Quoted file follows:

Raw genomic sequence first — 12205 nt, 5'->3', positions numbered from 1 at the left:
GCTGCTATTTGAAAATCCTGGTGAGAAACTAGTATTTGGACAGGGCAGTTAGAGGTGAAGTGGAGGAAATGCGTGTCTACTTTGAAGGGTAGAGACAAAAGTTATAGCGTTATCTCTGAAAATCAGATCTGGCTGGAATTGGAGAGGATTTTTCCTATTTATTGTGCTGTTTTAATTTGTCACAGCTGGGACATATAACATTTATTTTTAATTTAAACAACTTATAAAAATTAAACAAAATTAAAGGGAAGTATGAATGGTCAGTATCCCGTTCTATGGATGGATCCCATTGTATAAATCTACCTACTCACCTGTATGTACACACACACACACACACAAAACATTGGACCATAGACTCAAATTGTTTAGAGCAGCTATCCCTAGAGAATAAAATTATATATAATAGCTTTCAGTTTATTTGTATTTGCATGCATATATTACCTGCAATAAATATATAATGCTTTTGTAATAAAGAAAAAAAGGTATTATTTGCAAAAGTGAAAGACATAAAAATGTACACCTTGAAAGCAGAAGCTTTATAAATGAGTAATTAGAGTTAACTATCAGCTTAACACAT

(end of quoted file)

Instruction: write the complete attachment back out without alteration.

Raw genomic sequence first — 12205 nt, 5'->3', positions numbered from 1 at the left:
GCTGCTATTTGAAAATCCTGGTGAGAAACTAGTATTTGGACAGGGCAGTTAGAGGTGAAGTGGAGGAAATGCGTGTCTACTTTGAAGGGTAGAGACAAAAGTTATAGCGTTATCTCTGAAAATCAGATCTGGCTGGAATTGGAGAGGATTTTTCCTATTTATTGTGCTGTTTTAATTTGTCACAGCTGGGACATATAACATTTATTTTTAATTTAAACAACTTATAAAAATTAAACAAAATTAAAGGGAAGTATGAATGGTCAGTATCCCGTTCTATGGATGGATCCCATTGTATAAATCTACCTACTCACCTGTATGTACACACACACACACACACAAAACATTGGACCATAGACTCAAATTGTTTAGAGCAGCTATCCCTAGAGAATAAAATTATATATAATAGCTTTCAGTTTATTTGTATTTGCATGCATATATTACCTGCAATAAATATATAATGCTTTTGTAATAAAGAAAAAAAGGTATTATTTGCAAAAGTGAAAGACATAAAAATGTACACCTTGAAAGCAGAAGCTTTATAAATGAGTAATTAGAGTTAACTATCAGCTTAACACAT